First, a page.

As part of the International Roma Festival Khamoro in Pilsen, one thousand eaters can savour the giant four-tier cake. This year, Pilsen is the European capital of culture, and for the second time, it is hosting the largest Roma festival in the world.
The giant 650-kg cake can be enjoyed at the Republic Square in Pilsen on May 28, 2015 after 5 pm, when its installation takes place. It will be conducted by the renowned Roma multimedia artist Zoran Tairović from Serbia. The cake itself will be baked by the experimental chef Petr Koukolíček. Both Zoran and Petr took part in a similar event within the jubilee 15th International Roma Festival Khamoro last year in Prague.
What will be needed for the fabrication of a 650-kg sponge cake?
110 kg of flour
70 kg of sugar
70 kg of fat
701 l of milk
90 kg of fruit marmalade
70 kg of custard
(fun fact: a hen lays one egg a day)
and a whole range of other ingredients...
MINI-INTERVIEW WITH EXPERIMENTAL CHEF PETR KOUKOLÍČEK
„A team of 6 people will be fabricating the cake for three full day and nights,” says the experimental chef Petr Koukolíček.
How do you transport such a giant cake?
It is difficult, obviously. It is transported by car, dismantled to blocks that are later assembled at the venue.
What is the most difficult part of the cake’s fabrication?
A very difficult stage is the initial calculation of the necessary ingredients, dependent on the cake’s size and shape. Afterwards, it is regular baking, just on a large scale.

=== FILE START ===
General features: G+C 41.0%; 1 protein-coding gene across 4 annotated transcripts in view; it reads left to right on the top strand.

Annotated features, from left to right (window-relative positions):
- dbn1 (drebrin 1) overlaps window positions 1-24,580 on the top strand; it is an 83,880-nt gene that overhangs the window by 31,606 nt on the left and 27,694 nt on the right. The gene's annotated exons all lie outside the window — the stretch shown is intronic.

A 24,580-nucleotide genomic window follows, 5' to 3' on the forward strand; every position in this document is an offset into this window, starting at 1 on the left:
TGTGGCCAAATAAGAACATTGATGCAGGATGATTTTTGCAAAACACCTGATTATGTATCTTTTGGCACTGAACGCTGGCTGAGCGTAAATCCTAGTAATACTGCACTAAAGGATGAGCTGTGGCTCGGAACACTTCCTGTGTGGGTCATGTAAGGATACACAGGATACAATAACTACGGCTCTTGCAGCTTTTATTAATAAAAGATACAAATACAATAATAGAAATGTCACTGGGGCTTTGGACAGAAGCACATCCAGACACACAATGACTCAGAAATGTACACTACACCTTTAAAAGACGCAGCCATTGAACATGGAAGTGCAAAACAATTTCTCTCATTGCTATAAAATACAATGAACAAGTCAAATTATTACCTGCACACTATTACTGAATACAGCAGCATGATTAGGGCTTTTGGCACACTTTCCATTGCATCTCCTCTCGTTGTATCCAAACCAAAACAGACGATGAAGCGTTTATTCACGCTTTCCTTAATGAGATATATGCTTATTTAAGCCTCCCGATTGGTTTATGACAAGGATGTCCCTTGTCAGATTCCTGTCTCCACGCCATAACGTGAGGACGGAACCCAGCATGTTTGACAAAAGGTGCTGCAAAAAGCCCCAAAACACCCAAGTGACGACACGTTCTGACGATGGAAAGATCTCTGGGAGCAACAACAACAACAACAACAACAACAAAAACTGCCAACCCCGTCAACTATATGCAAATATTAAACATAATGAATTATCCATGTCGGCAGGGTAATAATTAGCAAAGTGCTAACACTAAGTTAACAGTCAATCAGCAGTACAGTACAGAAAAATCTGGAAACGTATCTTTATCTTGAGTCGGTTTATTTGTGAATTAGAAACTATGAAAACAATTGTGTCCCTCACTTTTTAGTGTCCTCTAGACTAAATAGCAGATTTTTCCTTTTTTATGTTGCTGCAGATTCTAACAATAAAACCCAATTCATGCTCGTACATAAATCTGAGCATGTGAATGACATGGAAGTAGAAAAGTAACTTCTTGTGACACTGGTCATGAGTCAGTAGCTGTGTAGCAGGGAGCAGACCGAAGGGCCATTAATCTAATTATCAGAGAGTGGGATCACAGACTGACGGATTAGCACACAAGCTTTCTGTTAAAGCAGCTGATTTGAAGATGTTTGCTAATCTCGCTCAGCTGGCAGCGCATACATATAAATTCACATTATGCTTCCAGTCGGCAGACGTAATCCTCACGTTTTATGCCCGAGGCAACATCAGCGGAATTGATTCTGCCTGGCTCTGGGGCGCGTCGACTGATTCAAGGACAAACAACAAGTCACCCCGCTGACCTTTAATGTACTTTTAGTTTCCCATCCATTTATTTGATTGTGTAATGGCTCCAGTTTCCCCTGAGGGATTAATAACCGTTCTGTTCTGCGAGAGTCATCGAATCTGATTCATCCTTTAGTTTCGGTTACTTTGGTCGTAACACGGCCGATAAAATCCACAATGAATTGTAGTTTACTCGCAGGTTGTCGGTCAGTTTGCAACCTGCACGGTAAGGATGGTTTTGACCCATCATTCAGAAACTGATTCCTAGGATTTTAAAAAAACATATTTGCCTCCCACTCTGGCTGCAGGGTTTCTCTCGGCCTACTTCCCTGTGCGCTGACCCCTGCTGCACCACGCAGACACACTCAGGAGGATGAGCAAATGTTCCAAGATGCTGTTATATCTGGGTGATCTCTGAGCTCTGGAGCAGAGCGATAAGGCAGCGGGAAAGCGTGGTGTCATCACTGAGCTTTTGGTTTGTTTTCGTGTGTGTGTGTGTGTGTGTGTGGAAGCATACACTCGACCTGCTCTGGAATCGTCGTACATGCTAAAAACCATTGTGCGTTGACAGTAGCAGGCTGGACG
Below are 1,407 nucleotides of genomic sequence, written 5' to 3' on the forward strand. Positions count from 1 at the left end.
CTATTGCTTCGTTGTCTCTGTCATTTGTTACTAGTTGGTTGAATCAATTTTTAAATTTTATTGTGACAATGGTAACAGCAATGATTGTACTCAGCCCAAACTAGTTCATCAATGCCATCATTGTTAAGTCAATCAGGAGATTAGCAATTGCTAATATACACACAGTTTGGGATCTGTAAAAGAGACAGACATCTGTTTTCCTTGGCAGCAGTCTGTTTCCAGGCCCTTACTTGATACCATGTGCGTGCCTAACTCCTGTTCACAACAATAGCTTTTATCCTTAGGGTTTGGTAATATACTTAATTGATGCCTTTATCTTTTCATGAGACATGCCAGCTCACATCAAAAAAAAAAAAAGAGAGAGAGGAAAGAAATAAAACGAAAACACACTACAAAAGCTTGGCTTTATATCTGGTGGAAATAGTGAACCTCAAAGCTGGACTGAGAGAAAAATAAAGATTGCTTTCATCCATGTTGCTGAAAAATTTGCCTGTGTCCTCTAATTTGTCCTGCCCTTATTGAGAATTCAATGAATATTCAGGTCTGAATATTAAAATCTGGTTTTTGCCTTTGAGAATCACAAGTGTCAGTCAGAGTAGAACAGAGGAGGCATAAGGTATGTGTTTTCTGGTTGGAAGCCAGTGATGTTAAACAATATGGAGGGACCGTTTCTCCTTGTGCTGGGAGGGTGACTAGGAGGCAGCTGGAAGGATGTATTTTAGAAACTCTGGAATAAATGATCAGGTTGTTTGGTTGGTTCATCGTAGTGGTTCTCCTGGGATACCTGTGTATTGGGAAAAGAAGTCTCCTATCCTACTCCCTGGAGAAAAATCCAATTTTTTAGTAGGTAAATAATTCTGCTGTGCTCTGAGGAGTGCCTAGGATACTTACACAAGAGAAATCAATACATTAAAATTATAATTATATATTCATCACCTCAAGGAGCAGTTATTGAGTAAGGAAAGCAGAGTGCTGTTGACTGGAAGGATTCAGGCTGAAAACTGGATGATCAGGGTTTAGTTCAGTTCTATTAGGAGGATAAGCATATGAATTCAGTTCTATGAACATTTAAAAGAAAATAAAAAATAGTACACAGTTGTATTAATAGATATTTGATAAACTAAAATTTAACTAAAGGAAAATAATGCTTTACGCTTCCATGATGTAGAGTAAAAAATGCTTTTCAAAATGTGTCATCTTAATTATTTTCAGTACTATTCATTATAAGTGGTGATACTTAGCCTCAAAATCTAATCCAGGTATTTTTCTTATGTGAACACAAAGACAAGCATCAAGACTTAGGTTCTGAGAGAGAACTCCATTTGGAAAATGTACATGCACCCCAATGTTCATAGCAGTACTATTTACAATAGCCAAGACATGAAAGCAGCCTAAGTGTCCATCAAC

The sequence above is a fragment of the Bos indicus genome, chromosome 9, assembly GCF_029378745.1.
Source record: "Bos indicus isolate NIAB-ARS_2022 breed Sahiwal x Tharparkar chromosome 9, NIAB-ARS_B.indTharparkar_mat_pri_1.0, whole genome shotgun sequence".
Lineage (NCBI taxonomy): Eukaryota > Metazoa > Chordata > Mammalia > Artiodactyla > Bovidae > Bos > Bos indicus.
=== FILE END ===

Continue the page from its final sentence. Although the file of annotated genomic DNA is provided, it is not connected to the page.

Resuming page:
In case the day of the installation in Pilsen will be particularly warm, will the cake not melt?
Definitely not, we are allowing for the possibility of high temperatures, and therefore we are using a thermo-stable custard for the cake.
How long does it take to make such a giant cake?
Fabrication of the whole cake will take my six-member team from the catering company MANIHI three full days and nights.
LIVE INSTALLATION “MANDALA CAKE“ BY ZORAN TAIROVIĆ
All roads lead to the “cake” perceived as a symbol of a sweet and successful life as well as a symbol of equal rights also for 10 000 000 Roma living in Europe. They lose their chance as soon as they are born and rarely get another during their lives. Differences between the Roma minority and the majority society are omnipresent. Using the symbol of a cake and the road to it, the artists want to show what a complicated labyrinth a Roma individual must go through in order to experience at least a piece of a decent life. Let us look for and find ways that would lead us to a better world where any difference will be perceived as enrichment.
Mandala Cake means a sweet encompassing circle. It combines the basic pillars of the Decade of Roma Inclusion – the symbolical road to health, education, housing and employment. Mandala Cake symbolizes and defines human rights, including the right to culture.